Reporting on the connections between education and work

Adults are choosing programs with no clear labor market demand in Cleveland

In places like Cleveland, the economic future increasingly rests with adult students—but a new study finds that many of those at the metro’s largest university are choosing majors that have no direct labor market connection.

Adult students are becoming an ever more important market in Ohio, as the population of recent high school graduates drops. It’s one of 10 states, concentrated in the Midwest and Northeast, on the forefront of what is expected to become a national decline in new graduates after 2025. 

But the adult population in large parts of Ohio, at least, remains largely untapped. That’s according to a recent report from College Now and Cleveland State University. It’s based on findings from CSU and the Cleveland Talent Hub, an initiative backed by grants from the Lumina Foundation and the Kresge Foundation.

The report, released earlier this month, highlighted some troubling narratives at Cleveland State in northeast Ohio:

  • Its adult student population, defined as age 25 and older, has dropped at a faster rate than its overall population for the past 10 years
  • White adult students are more than 12 percent more likely to stay enrolled and eventually graduate compared with Black students
  • Large number of adult students are choosing majors that aren’t aligned with in-demand jobs
  • And that’s especially true of Black adult students, who enroll at higher rates in programs like social work and lower rates in math-related majors

The big idea: The findings mirror national and state trends at similar universities, the groups wrote. But they provide a level of granularity—an on-the-ground look at the mismatch between economic needs and educational uptake—that gets lost in national and even state-level numbers. Large institutions in other states, including the Virginia Community College System and Ivy Tech in Indiana, also are getting more serious about mapping program offerings and enrollment to regional job demand.

By the numbers: In the new report out of Cleveland State, the mismatch is particularly striking between the majors adult undergraduates are most likely to choose and the fields from which employers want to hire. Many adult students are choosing to major in programs that are not clearly linked to specific labor market outcomes. And among the fields with clear lines to the labor market, enrollment is concentrated in ones like social work that are relatively low-paying and often require advanced degrees.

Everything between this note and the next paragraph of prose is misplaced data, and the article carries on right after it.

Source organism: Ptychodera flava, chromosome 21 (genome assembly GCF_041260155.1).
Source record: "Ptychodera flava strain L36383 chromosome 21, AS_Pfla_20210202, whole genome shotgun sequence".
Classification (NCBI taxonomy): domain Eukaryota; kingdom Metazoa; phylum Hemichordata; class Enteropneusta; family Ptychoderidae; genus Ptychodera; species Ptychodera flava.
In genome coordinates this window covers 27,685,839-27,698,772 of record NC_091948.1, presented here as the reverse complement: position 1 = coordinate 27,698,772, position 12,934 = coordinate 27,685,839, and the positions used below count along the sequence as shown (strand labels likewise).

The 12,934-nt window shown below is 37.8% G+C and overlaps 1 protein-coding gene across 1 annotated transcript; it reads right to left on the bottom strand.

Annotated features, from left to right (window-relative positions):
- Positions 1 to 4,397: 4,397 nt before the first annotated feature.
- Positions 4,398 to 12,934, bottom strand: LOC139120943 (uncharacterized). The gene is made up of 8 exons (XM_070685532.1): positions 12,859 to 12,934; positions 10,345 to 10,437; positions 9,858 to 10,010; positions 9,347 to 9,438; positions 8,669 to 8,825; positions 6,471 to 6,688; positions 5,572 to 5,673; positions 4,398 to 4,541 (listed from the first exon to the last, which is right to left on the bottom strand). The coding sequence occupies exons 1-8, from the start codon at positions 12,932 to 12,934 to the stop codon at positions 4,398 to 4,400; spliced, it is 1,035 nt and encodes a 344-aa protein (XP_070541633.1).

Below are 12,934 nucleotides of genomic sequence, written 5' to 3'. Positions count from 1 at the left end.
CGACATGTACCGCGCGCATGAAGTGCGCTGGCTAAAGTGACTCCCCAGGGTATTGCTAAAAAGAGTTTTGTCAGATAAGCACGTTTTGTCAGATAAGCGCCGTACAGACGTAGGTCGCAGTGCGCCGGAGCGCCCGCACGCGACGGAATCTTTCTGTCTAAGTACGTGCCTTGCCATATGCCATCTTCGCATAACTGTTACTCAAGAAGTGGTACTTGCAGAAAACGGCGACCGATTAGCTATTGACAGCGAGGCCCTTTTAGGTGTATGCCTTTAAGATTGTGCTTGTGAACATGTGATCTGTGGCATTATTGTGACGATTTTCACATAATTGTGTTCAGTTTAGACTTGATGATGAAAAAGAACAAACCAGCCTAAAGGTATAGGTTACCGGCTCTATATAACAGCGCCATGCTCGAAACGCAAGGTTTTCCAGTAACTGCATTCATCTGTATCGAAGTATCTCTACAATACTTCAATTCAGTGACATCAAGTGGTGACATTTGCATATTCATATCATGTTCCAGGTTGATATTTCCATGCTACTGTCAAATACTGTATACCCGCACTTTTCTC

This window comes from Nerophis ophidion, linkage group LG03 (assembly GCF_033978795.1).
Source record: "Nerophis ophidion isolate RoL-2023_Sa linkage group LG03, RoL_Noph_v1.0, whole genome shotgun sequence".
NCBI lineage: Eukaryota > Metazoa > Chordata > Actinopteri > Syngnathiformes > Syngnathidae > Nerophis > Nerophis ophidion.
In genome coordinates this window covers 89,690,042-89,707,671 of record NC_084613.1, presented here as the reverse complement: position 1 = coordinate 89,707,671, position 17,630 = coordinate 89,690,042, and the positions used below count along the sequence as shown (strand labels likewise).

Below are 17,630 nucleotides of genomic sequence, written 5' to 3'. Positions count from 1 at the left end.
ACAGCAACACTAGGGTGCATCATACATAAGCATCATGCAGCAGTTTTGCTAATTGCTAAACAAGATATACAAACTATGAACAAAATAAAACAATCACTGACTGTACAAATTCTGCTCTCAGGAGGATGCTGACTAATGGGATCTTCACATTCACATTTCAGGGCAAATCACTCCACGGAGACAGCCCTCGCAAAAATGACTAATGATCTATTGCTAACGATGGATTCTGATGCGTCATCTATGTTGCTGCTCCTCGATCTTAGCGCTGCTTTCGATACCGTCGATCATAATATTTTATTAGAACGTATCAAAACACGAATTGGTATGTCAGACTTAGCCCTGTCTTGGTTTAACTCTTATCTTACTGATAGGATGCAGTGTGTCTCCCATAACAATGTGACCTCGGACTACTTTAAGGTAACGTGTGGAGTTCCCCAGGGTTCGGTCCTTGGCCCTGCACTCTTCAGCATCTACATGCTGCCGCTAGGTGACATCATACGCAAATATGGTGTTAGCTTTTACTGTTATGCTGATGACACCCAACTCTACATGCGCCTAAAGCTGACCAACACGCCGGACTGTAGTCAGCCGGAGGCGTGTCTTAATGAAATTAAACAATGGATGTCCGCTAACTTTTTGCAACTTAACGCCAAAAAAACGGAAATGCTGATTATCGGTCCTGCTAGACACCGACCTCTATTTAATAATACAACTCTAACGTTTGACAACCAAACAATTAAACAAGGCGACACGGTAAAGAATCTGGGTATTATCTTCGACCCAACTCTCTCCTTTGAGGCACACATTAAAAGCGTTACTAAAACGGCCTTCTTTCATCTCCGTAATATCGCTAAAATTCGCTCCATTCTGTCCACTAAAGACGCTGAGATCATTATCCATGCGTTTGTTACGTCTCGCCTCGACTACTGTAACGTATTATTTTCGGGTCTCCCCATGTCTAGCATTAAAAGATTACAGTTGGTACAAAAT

This is particularly true for Black students at the university. Almost half of Black adults are concentrated in the same 10 majors, and only one of those, nursing, leads directly to an in-demand job.

Major mismatch in northeast Ohio

Tables list the “top 10” majors selected by white and Black adults at Cleveland State. Highlighted majors indicate those that lead directly to northeast Ohio’s in-demand jobs.

Why it matters: That mismatch contributes to patterns of inequality that the researchers noted. Black and Latino residents, for example, are significantly underrepresented in 19 of the 20 most “in-demand” occupations in Cleveland State’s home county of Cuyahoga. And adults overall in the county have lower educational attainment than local industry demands. If the state wants to hit its goal of having 65 percent of Ohioans with a degree or credential by 2025, there’s work to be done on this front, said Julie Szeltner, College Now’s senior director of adult programs and services.

“To remain competitive in the regional and national economy, it is imperative that Ohio increase its statewide attainment rate,” Szeltner said in a release. “We will need both traditional and adult learners to meet this ambitious goal; non-degreed adults are a key piece of this attainment puzzle.”

What’s next: Cleveland State has ambitious goals of its own, too. The university’s multifaceted CSU 2.0 plan wants to boost total enrollment to 20,000 students by 2025.

“Expanding and tailoring services for non-traditional students, and closing the achievement gap for students of color, is critical for our university, our community and our state,” said Jonathan Wehner, CSU’s vice president of enrollment management and student success, in the release. “Plans are in place to do just that, and we’re pleased with the progress we’ve already made in improving first year retention rates for underrepresented students.”

When it comes to further increasing the number of adult students at CSU and other universities, the report laid out several recommendations. The list includes creating an Office of Adult Student Services to support that specific group, offering more scholarships for adults and developing a “significant” effort to partner with local employers.

Amy Morona is the higher education reporter for Crain’s Cleveland Business, in partnership with Open Campus.

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